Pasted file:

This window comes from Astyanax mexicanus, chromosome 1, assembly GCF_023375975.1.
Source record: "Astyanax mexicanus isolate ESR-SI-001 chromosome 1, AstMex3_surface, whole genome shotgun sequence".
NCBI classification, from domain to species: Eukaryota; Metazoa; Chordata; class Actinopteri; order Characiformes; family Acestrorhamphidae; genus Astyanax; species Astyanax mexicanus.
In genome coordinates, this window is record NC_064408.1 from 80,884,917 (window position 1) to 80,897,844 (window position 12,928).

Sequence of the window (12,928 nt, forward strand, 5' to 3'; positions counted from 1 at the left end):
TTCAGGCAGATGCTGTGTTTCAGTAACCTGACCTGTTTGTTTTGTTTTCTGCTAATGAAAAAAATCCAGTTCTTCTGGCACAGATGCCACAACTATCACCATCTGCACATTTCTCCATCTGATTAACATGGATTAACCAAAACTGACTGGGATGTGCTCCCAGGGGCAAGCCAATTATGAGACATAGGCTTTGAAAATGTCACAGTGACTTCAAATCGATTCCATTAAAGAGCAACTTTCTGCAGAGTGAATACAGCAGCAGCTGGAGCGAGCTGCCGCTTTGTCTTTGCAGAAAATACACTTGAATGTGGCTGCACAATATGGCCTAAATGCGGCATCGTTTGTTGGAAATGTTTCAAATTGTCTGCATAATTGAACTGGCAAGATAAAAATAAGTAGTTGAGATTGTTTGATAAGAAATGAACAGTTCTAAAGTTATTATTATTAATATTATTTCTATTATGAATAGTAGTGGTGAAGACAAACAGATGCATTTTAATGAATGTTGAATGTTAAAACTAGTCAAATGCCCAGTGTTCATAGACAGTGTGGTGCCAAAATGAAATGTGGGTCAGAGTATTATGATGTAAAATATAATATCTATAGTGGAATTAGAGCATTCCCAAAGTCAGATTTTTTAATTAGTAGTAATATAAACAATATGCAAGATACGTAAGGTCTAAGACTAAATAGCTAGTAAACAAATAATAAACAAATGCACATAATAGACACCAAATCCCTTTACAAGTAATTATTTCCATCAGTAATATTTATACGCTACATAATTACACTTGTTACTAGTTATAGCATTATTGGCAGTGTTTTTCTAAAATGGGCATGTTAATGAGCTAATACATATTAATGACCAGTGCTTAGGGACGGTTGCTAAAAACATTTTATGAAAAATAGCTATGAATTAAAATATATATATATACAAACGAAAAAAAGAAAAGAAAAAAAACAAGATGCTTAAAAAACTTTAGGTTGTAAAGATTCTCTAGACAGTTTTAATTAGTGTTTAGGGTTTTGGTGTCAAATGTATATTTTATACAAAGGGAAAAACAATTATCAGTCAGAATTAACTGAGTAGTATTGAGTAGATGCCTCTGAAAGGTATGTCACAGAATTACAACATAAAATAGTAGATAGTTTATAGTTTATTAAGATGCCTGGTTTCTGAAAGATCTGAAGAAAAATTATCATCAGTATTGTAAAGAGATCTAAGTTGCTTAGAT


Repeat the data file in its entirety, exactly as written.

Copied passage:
This window comes from Astyanax mexicanus, chromosome 1, assembly GCF_023375975.1.
Source record: "Astyanax mexicanus isolate ESR-SI-001 chromosome 1, AstMex3_surface, whole genome shotgun sequence".
NCBI classification, from domain to species: Eukaryota; Metazoa; Chordata; class Actinopteri; order Characiformes; family Acestrorhamphidae; genus Astyanax; species Astyanax mexicanus.
In genome coordinates, this window is record NC_064408.1 from 80,884,917 (window position 1) to 80,897,844 (window position 12,928).

Sequence of the window (12,928 nt, forward strand, 5' to 3'; positions counted from 1 at the left end):
TTCAGGCAGATGCTGTGTTTCAGTAACCTGACCTGTTTGTTTTGTTTTCTGCTAATGAAAAAAATCCAGTTCTTCTGGCACAGATGCCACAACTATCACCATCTGCACATTTCTCCATCTGATTAACATGGATTAACCAAAACTGACTGGGATGTGCTCCCAGGGGCAAGCCAATTATGAGACATAGGCTTTGAAAATGTCACAGTGACTTCAAATCGATTCCATTAAAGAGCAACTTTCTGCAGAGTGAATACAGCAGCAGCTGGAGCGAGCTGCCGCTTTGTCTTTGCAGAAAATACACTTGAATGTGGCTGCACAATATGGCCTAAATGCGGCATCGTTTGTTGGAAATGTTTCAAATTGTCTGCATAATTGAACTGGCAAGATAAAAATAAGTAGTTGAGATTGTTTGATAAGAAATGAACAGTTCTAAAGTTATTATTATTAATATTATTTCTATTATGAATAGTAGTGGTGAAGACAAACAGATGCATTTTAATGAATGTTGAATGTTAAAACTAGTCAAATGCCCAGTGTTCATAGACAGTGTGGTGCCAAAATGAAATGTGGGTCAGAGTATTATGATGTAAAATATAATATCTATAGTGGAATTAGAGCATTCCCAAAGTCAGATTTTTTAATTAGTAGTAATATAAACAATATGCAAGATACGTAAGGTCTAAGACTAAATAGCTAGTAAACAAATAATAAACAAATGCACATAATAGACACCAAATCCCTTTACAAGTAATTATTTCCATCAGTAATATTTATACGCTACATAATTACACTTGTTACTAGTTATAGCATTATTGGCAGTGTTTTTCTAAAATGGGCATGTTAATGAGCTAATACATATTAATGACCAGTGCTTAGGGACGGTTGCTAAAAACATTTTATGAAAAATAGCTATGAATTAAAATATATATATATACAAACGAAAAAAAGAAAAGAAAAAAAACAAGATGCTTAAAAAACTTTAGGTTGTAAAGATTCTCTAGACAGTTTTAATTAGTGTTTAGGGTTTTGGTGTCAAATGTATATTTTATACAAAGGGAAAAACAATTATCAGTCAGAATTAACTGAGTAGTATTGAGTAGATGCCTCTGAAAGGTATGTCACAGAATTACAACATAAAATAGTAGATAGTTTATAGTTTATTAAGATGCCTGGTTTCTGAAAGATCTGAAGAAAAATTATCATCAGTATTGTAAAGAGATCTAAGTTGCTTAGAT